Australia’s decision to stop referring to East Jerusalem as “occupied” territory and to adopt additional similar steps that will likely please Israel and anger the Palestinians came as a retaliatory measure against Palestinian officials who in recent months repeatedly and ferociously attacked Canberra’s Middle East policies in public, The Times of Israel has learned.

“The Australian government is irritated by how the Palestinians have chosen to pursue their disagreements with us in public,” a senior Australian source told The Times of Israel Thursday. “This is the kind of behavior you’d expect from the leaders of a student union but not from a government-in-waiting.”

On Wednesday, Australia’s Attorney General George Brandis offered an explanation of Foreign Minister Julie Bishop’s position that using the word “occupied” is judgmental and does not contribute to dialogue about the contested area.

“The description of East Jerusalem as ‘occupied’ East Jerusalem is a term freighted with pejorative implications which is neither appropriate nor useful,” Brandis said during a Senate meeting. “It should not and will not be the practice of the Australian government to describe areas of negotiation in such judgmental language.”

The step cements Australia’s position as one of the Israeli government’s closest friends in the international community. This summer, Benjamin Netanyahu is set to become the first sitting Israeli prime minister to visit Canberra. Meanwhile, Foreign Minister Avigdor Liberman on Thursday welcomed Australia’s decision regarding East Jerusalem, saying it a sign of “honesty and fairness” in the country’s approach to the conflict.

However, there is more to Australia’s new approach to the Israeli-Palestinian issue: A similar policy is in place regarding all other unresolved core issues of the conflict, meaning that Canberra does not take any position on them, unlike almost any other government in the world.

In practice, what follows is that Australia will not make any on-record statements on future borders or on the Palestinians’ demand for a “right of return.” Most noteworthy is that Canberra, uniquely, does not have any position on the legality or illegality of Jewish settlements in the West Bank and East Jerusalem, in contrast to the legal position of the United Nations, the European Union and almost any other government in the world, including those of Canada and the United States.

“I would like to see which international law has declared them illegal,” Bishop told The Times of Israel in January, drawing fierce criticism from senior Palestinian officials, who aired their frustration at her position in several harshly worded opinion pieces in the Australian press.

In May, Australia’s ambassador to Israel, Dave Sharma, met Housing Minister Uri Ariel in the latter’s East Jerusalem office. Most envoys avoid meeting Israeli officials anywhere beyond the Green Line lest it be seen as tacit approval of Israeli claims to the territory. Furious about Sharma’s move, Palestinian chief peace negotiator Saeb Erekat wrote an angry letter to Bishop, which was leaked to Haaretz on the same day it was sent.

“It should be noted that diplomatic recognition of the situation created by the attempted annexation of our capital is a flagrant violation of international law,” Erekat wrote to the Australian foreign minister. “I should also take a moment to kindly remind you that Australia is under a clear obligation to respect and ensure respect for the Fourth Geneva Convention relative to the Protection of Civilian Person in Time of War and that a State which knowingly assists another State in the commission of an internationally wrongful act bears responsibility for the violation.”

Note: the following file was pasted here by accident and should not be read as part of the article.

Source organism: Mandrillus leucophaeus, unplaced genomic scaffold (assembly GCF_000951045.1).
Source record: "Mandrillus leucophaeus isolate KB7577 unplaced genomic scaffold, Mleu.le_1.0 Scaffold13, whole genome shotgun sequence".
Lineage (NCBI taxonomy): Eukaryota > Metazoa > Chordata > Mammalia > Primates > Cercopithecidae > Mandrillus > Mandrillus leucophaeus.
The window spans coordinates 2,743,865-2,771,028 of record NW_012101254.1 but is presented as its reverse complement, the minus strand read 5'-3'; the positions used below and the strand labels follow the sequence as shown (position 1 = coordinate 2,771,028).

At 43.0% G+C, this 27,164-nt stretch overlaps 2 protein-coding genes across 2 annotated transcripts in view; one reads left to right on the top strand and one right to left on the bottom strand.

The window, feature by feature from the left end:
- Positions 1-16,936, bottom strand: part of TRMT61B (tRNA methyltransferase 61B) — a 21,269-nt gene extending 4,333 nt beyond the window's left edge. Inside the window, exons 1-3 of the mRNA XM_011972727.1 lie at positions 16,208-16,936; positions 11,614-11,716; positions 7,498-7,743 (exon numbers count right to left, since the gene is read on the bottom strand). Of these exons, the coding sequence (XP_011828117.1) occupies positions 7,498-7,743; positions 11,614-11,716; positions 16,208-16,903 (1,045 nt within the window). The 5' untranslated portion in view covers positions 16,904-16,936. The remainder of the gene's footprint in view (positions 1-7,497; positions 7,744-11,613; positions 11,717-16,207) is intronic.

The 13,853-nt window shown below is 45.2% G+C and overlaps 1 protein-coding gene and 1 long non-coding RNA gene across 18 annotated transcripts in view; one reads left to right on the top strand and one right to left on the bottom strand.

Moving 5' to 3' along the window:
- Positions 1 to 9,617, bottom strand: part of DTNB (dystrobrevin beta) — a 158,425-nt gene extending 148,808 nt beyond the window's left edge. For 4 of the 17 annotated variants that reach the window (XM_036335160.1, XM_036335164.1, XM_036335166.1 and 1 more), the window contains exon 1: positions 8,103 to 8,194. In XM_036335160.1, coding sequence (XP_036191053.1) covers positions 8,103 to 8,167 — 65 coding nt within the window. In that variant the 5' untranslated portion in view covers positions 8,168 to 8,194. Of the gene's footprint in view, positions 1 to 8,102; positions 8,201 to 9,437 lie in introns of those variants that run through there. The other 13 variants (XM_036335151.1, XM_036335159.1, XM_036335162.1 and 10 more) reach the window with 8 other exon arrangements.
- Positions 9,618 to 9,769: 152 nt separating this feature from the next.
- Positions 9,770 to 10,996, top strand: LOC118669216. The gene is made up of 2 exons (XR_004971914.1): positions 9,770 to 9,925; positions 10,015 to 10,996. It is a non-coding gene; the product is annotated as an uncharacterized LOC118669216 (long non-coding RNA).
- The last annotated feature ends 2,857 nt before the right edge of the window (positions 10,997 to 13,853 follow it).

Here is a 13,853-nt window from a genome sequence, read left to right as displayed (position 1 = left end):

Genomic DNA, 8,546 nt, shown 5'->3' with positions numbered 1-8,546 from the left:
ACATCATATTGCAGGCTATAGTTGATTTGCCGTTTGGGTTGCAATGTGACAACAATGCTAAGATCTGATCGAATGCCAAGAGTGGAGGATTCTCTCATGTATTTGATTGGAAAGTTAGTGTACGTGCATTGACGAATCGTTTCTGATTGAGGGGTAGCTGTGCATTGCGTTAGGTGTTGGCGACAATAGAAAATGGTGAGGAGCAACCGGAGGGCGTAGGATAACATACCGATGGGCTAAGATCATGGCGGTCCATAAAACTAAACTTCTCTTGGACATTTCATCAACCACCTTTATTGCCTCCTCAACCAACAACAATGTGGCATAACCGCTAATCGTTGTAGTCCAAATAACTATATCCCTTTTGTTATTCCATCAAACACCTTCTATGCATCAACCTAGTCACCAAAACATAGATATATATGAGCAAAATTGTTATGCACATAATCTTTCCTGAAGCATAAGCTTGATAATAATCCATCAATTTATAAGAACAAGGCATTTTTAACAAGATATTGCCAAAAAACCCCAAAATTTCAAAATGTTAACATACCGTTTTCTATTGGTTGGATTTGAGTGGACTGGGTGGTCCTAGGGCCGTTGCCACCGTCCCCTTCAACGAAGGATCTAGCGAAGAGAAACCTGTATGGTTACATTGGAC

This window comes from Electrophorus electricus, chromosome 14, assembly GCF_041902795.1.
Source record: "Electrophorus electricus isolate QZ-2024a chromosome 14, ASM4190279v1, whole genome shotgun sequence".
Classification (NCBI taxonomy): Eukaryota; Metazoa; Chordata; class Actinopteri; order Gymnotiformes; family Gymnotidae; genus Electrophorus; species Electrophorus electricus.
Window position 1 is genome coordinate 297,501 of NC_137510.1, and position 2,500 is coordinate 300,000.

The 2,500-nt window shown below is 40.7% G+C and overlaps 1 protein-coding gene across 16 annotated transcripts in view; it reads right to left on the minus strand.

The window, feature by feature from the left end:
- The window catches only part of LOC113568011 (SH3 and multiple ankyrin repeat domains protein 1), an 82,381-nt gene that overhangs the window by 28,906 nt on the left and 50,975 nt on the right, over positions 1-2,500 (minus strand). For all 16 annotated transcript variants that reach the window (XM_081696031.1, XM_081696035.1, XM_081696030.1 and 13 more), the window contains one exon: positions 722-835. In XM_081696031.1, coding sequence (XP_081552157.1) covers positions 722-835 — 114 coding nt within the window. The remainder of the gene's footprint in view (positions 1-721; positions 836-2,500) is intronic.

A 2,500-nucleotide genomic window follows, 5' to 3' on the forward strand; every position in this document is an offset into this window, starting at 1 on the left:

The international community overwhelmingly cites the Fourth Geneva Convention in condemning Israeli settlements in the West Bank and East Jerusalem as illegal. Violations of the Convention are considered war crimes.

“The Palestinians handled this very badly. Such disagreements are usually handled in private,” the senior Australian source said, adding that the Palestinians’ behavior partially led to Canberra’s announcement this week to no longer refer to East Jerusalem as “occupied.” “Erekat’s letter was quite personal and does not reflect the way senior officials would usually write to each other. Apparently, they don’t put much stock in their relationship with Australia, and don’t really have appreciation for our financial support.”

Australia is one of the top 10 donors to the Palestinians. In 2013, the government gave about $50 million in aid to the PA, much of it unbound, which means the Palestinians can spend the funds however they see fit. Despite the current diplomatic row, and amid cuts to development aid to other countries, Canberra does not currently plan to reduce its contributions to the PA.

Canberra also has not welcomed the establishment of the new Palestinian unity government, which is backed by Hamas — as the UN, the EU, and many countries have — but also has not severed ties with the PA, as Jerusalem would have liked. Aid will continue to flow to the new government, and Australian officials traveling to the region will continue to visit their counterparts in Ramallah. At the same time, Australia does not bar officials from meeting Israeli officials in East Jerusalem, as opposed to most other countries.

While Australia refuses to take any concrete positions on the core issues of the Israeli-Palestinian conflict, the government does support a “peaceful solution to the dispute between Israel and the Palestinian people, which recognizes the right of Israel to exist peacefully within secure borders and also recognizes the aspiration to statehood of the Palestinian people,” Attorney General Brandis said.